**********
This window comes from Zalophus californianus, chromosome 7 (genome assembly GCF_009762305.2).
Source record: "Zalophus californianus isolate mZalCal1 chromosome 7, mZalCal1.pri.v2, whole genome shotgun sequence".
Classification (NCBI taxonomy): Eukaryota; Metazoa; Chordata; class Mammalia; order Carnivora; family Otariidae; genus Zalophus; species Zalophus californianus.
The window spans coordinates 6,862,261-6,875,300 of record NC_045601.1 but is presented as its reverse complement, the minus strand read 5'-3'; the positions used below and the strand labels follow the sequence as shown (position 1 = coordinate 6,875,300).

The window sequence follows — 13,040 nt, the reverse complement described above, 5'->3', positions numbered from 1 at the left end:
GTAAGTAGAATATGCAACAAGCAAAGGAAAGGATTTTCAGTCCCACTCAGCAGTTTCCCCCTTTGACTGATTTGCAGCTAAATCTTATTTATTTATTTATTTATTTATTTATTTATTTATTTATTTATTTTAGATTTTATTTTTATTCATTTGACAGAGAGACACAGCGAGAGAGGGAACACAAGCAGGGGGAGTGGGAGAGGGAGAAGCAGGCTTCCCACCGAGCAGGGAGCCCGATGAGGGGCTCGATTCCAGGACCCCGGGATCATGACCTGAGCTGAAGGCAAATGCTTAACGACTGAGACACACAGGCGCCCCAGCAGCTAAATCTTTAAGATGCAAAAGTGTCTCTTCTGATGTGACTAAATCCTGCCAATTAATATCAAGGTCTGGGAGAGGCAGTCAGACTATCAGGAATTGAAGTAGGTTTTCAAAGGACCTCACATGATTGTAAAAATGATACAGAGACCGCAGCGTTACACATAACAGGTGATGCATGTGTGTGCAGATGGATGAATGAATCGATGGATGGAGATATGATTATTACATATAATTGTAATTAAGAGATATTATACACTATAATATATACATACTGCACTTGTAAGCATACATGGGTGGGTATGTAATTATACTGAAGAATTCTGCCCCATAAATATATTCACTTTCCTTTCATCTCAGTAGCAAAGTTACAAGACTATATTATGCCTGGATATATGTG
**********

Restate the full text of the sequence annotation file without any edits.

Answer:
This window comes from Zalophus californianus, chromosome 7 (genome assembly GCF_009762305.2).
Source record: "Zalophus californianus isolate mZalCal1 chromosome 7, mZalCal1.pri.v2, whole genome shotgun sequence".
Classification (NCBI taxonomy): Eukaryota; Metazoa; Chordata; class Mammalia; order Carnivora; family Otariidae; genus Zalophus; species Zalophus californianus.
The window spans coordinates 6,862,261-6,875,300 of record NC_045601.1 but is presented as its reverse complement, the minus strand read 5'-3'; the positions used below and the strand labels follow the sequence as shown (position 1 = coordinate 6,875,300).

The window sequence follows — 13,040 nt, the reverse complement described above, 5'->3', positions numbered from 1 at the left end:
GTAAGTAGAATATGCAACAAGCAAAGGAAAGGATTTTCAGTCCCACTCAGCAGTTTCCCCCTTTGACTGATTTGCAGCTAAATCTTATTTATTTATTTATTTATTTATTTATTTATTTATTTATTTATTTTAGATTTTATTTTTATTCATTTGACAGAGAGACACAGCGAGAGAGGGAACACAAGCAGGGGGAGTGGGAGAGGGAGAAGCAGGCTTCCCACCGAGCAGGGAGCCCGATGAGGGGCTCGATTCCAGGACCCCGGGATCATGACCTGAGCTGAAGGCAAATGCTTAACGACTGAGACACACAGGCGCCCCAGCAGCTAAATCTTTAAGATGCAAAAGTGTCTCTTCTGATGTGACTAAATCCTGCCAATTAATATCAAGGTCTGGGAGAGGCAGTCAGACTATCAGGAATTGAAGTAGGTTTTCAAAGGACCTCACATGATTGTAAAAATGATACAGAGACCGCAGCGTTACACATAACAGGTGATGCATGTGTGTGCAGATGGATGAATGAATCGATGGATGGAGATATGATTATTACATATAATTGTAATTAAGAGATATTATACACTATAATATATACATACTGCACTTGTAAGCATACATGGGTGGGTATGTAATTATACTGAAGAATTCTGCCCCATAAATATATTCACTTTCCTTTCATCTCAGTAGCAAAGTTACAAGACTATATTATGCCTGGATATATGTG